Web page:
Just a few months ago, an initiative petition was circulated by Citizens for a Livermore Central Park, led by key members from Better Livermore and the well-funded PAC Friends of Livermore. Enough signatures were collected to put an alternative proposal for downtown, the "Central Park Plan," on the ballot.
Signatures for a referendum are currently being collected by a new group called Protect the Central Park Vote, which is, for the most part, led by the same people behind Citizens for a Livermore Central Park, Better Livermore and Friends of Livermore. They want to bring a referendum to voters to halt development of a hotel and basically overturn the city-approved plan for downtown.
To quote Yogi Berra, it's deja vu all over again.
Last year, the same group of people using the name Vibrant Livermore gathered enough signatures for a referendum on the City Council's adopted downtown plan. Instead of delaying the project, the council voted to reverse its previously adopted version and made changes based on the referendum, such as the height of the hotel. This plan was approved earlier this year.
But height of the hotel wasn't the point of the 2018 referendum and the group organizers did not get all that they wanted. Therefore, we have yet another referendum and more signature-gatherers.
Regardless of what the signature-gatherer was told to say, the newest referendum is not about a bigger park.
This referendum is about placement of a new hotel in downtown, on the east side of South Livermore Avenue or the west side.
On the east side, which is where the city's approved plan has it, it would go next to the Bankhead Theater, where it has been envisioned in the Downtown Specific Plan since 2004. If it is located on the west side, it would leave space next to the Bankhead for a large, regional performing arts theater at some point in the future, which we believe is a goal of a predominant member and major funder of the aforementioned groups -- Joan Seppala, who also owns the Independent newspaper.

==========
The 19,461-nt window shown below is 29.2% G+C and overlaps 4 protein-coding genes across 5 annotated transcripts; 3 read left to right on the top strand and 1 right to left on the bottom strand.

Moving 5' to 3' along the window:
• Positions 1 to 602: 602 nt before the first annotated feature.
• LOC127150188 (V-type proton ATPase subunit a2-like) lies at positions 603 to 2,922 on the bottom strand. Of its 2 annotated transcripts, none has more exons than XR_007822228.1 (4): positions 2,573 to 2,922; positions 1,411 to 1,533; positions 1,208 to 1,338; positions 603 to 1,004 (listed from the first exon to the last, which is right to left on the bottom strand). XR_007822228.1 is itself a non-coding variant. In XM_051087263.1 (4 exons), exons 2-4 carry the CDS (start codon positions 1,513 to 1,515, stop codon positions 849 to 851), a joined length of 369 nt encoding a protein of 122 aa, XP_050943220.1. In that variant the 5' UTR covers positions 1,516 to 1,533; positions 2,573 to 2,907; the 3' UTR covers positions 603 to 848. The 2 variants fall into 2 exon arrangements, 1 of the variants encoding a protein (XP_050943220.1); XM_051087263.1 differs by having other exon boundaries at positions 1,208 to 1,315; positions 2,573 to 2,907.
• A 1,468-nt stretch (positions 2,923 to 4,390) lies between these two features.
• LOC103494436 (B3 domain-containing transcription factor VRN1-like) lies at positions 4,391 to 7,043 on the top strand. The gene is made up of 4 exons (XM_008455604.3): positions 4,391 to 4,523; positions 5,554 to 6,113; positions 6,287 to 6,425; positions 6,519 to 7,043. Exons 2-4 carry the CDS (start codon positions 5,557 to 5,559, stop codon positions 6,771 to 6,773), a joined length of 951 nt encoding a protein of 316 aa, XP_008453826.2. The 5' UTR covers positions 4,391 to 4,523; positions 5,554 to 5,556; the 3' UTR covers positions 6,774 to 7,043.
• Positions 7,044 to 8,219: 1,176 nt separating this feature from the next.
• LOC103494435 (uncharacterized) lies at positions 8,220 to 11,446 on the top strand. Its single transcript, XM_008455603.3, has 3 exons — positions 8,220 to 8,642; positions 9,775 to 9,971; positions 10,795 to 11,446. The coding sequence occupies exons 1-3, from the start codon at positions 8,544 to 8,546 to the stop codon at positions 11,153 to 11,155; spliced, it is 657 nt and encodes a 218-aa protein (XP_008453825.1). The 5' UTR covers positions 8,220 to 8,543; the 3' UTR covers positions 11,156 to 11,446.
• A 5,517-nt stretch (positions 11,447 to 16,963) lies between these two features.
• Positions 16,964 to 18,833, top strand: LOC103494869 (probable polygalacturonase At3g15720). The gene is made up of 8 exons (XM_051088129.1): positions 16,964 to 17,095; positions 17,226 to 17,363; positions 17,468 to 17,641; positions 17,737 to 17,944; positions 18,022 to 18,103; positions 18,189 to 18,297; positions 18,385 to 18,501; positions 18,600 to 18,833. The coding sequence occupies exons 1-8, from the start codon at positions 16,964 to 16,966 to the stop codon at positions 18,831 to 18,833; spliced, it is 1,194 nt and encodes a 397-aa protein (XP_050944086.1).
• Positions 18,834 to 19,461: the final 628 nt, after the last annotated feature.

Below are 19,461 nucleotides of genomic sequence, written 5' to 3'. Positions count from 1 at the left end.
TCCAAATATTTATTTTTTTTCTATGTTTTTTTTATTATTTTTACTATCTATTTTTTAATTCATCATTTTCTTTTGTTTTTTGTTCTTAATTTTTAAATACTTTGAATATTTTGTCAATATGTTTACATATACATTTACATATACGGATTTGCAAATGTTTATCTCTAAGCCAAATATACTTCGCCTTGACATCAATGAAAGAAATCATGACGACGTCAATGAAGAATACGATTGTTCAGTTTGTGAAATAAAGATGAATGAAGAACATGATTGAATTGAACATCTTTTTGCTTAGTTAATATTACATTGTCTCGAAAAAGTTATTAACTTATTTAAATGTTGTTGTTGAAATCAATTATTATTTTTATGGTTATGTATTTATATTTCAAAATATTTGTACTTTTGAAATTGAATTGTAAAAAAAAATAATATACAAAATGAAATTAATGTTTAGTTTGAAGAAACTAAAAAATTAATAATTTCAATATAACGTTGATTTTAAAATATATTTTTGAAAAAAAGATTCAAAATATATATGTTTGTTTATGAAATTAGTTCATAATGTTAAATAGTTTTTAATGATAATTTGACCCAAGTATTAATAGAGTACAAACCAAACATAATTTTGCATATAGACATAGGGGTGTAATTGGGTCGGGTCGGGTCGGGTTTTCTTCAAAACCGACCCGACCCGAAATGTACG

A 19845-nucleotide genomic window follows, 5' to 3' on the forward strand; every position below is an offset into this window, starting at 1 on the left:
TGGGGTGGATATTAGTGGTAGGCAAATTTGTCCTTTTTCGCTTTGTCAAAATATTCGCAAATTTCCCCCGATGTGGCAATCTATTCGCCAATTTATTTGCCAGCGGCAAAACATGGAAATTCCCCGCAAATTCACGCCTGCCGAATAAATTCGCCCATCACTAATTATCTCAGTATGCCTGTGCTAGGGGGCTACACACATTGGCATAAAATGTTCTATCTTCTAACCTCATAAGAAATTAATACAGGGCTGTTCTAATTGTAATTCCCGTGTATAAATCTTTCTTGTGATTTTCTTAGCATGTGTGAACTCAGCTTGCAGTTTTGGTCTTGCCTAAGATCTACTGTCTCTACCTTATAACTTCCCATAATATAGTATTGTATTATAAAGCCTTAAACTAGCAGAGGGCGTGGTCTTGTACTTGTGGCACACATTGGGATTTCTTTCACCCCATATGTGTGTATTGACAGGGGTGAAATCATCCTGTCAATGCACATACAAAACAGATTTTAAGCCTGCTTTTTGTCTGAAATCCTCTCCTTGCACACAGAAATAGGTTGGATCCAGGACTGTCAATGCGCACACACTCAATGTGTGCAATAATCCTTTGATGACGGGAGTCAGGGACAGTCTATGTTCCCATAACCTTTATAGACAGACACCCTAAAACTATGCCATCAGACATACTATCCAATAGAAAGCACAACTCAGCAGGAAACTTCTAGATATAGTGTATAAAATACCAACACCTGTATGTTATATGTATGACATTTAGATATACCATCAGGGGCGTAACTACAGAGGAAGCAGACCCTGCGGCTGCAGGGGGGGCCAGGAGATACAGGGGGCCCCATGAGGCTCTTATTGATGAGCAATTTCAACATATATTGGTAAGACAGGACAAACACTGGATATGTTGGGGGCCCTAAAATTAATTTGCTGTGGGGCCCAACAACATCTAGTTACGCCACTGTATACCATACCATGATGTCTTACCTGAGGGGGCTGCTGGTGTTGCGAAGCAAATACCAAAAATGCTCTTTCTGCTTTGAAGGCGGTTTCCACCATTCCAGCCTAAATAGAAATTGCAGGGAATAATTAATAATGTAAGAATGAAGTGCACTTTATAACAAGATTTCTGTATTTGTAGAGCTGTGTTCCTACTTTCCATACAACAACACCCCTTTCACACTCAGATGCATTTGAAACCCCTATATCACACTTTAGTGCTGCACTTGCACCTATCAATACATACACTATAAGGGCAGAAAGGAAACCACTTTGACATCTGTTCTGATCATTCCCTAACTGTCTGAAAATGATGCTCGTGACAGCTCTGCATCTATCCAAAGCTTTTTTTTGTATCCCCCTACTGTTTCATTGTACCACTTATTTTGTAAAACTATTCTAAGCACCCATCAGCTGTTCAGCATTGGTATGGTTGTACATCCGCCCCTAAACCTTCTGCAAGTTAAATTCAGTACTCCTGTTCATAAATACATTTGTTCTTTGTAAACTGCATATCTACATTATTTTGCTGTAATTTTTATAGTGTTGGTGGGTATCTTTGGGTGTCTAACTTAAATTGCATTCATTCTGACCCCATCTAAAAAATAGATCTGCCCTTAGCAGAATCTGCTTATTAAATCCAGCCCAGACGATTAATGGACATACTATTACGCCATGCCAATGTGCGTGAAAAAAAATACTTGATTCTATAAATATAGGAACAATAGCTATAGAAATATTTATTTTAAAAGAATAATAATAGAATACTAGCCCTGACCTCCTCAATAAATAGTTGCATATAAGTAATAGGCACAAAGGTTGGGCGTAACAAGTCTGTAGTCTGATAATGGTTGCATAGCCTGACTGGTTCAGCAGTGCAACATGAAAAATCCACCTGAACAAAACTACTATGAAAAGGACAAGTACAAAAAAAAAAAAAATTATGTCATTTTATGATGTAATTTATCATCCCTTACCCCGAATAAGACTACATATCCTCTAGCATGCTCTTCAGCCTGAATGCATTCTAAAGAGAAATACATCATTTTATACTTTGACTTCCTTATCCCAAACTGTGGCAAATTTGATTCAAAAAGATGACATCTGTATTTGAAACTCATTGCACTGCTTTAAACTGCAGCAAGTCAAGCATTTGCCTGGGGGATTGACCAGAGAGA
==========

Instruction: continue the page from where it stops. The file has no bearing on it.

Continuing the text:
The downtown initiative, which qualified for the ballot, is to get the group's alternative "Central Park Plan" before the voters. (Keep in mind, though, that the "Central Park Plan" is more of an idea at this stage, as it has gone through no public input or hearings during its creation, and there has been no traffic or financial analysis. Those reports should be available soon ahead of Monday's council meeting.)
The Central Park Plan concept is different from the city's formal plan in a few ways, but most notably that the hotel is moved from the east side to the west side of South Livermore Avenue and a three-story parking garage is drawn in next to the Bankhead. Central Park advocates also want to reduce the number and size of the housing units, making them 84 "micro-units" as opposed to 130 various-sized units for diverse income levels.
According to Protect the Central Park Vote representative Tamara Reus, the Central Park Plan calls for "a black box theater, with flexible seating, that can accommodate small and mid-sized groups, with a maximum square footage of 30,000 square feet. It may include, as ancillary uses, a restaurant, meeting rooms, retail, office space, educational and cultural uses."
To put this in perspective, the Bankhead Theater is 34,000 square feet.